Parenting and Technology - You Can Swim but can You Tweet?

Recently, a blogger I follow likened teaching kids to be tech savvy with teaching kids to swim.  The latter is something most parents place importance on, the former is an area we often let them figure out themselves.  Most parents learned how to swim in their own childhood and thus it is a logical skill set to pass down to their kids.  How are parents supposed to teach and guide their children in the ways of growing up with technology when it’s outside of their realm of experience? 

Parents – it’s time to learn how to keep your head above the turbulent waters of the ever-changing world of technology.

Technology has vastly altered the landscape of childhood and adolescence as a large proportion of the social interaction children and youth engage in is now occurring online.  This is a drastic change from the phone conversations and in person social interactions of previous generations.  Today’s children are facing the challenges of socializing and dating via social media and text message without support from their parents, who are typically very inexperienced at such things.  So how do parents gain experience and take on a supportive, even supervisory, role?  Learn to be tech savvy.

There are many different options on how to get your feet wet in the world of social networking and virtual relationships.  There are hundreds of blogs and websites dedicated to parenting and technology.  You can likely find a myriad of talks and seminars in your community addressing the challenges of parenting in our technology driven world.   Luckily, though, most parents have an expert right under their nose!  Your child is better equipped to teach you about technology and the role it’s playing in their life than anyone else out there.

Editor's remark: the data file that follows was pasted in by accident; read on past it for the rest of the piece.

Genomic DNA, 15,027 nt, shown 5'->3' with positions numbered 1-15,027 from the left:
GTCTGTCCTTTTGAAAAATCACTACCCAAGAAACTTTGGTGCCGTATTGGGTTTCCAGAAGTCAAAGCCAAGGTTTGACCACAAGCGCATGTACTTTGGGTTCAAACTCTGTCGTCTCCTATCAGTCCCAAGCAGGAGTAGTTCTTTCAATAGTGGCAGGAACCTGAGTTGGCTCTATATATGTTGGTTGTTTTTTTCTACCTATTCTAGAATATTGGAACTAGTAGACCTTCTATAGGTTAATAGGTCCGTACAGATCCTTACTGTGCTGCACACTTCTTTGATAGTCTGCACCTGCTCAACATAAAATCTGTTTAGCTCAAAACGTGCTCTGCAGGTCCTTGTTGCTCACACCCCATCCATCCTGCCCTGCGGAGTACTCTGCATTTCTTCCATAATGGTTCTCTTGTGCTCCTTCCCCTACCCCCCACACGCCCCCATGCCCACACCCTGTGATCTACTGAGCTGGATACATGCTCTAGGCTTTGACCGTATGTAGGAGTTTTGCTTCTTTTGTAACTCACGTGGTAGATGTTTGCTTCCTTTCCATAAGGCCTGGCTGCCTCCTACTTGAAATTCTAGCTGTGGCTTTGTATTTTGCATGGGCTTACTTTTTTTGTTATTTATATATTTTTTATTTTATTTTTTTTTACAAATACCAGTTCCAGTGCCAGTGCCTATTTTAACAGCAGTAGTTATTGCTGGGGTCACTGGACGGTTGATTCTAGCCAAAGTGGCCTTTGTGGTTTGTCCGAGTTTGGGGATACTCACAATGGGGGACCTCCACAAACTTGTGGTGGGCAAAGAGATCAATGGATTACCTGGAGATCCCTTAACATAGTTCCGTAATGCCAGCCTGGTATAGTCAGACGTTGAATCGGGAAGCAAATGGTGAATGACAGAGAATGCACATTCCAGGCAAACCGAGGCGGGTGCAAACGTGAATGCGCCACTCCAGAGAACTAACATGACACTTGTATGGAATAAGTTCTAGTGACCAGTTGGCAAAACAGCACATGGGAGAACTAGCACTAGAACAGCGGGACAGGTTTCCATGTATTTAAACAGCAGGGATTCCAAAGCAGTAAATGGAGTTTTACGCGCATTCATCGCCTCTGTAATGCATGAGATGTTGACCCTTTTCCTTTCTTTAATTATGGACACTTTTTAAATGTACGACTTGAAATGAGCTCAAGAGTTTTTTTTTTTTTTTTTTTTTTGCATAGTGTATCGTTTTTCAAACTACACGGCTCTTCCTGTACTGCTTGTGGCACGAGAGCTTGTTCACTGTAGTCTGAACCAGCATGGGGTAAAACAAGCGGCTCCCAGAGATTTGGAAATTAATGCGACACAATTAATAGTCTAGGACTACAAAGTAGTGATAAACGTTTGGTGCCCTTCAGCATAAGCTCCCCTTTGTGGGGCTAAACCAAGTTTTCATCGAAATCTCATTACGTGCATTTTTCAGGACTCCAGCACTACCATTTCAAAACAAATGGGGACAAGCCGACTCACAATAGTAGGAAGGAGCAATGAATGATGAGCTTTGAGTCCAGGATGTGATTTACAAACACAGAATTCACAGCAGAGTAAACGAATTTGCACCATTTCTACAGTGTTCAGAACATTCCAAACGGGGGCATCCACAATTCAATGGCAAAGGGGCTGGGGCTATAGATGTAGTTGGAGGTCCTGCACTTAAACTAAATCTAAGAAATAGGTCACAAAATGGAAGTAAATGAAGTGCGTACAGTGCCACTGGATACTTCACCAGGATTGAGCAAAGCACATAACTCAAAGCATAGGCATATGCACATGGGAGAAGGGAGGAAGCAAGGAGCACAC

But how do you get your child to teach you about technology and how they interact online day-to-day?  Be curious and open.  Check the judgment at the door and approach your social networking education with sincerity and respect.  We adults may all laugh about the lack of authenticity in online social relationships but to our kids – it’s real.  Showing your child that you respect their online life will reduce the risk of being placed on the other side of a defensive brick wall.  Acknowledging and validating your child’s experiences will make them far more likely to share them with you. 

Alternatively, there are many different types of monitoring software you can install on your devices that will report back to you exactly what your child has been up to online.  While this approach is effective for information gathering it poses the risk of diminishing the trust in your relationship with your kids.  Also – typically kids are better at these things than their parents and will likely find a way around your virtual nanny cam, leaving you scrambling to get ahead of them again.  If monitoring software is the way you want to go, informing your children that their online endeavors are not private is a great way to preserve your relationship.

The technology explosion demands that parents adjust their parenting approach.  It’s important for parents to take an active role in their child’s relationship with technology and be well aware of the role it plays in their child’s life.  Parents - get on your water wings and jump in!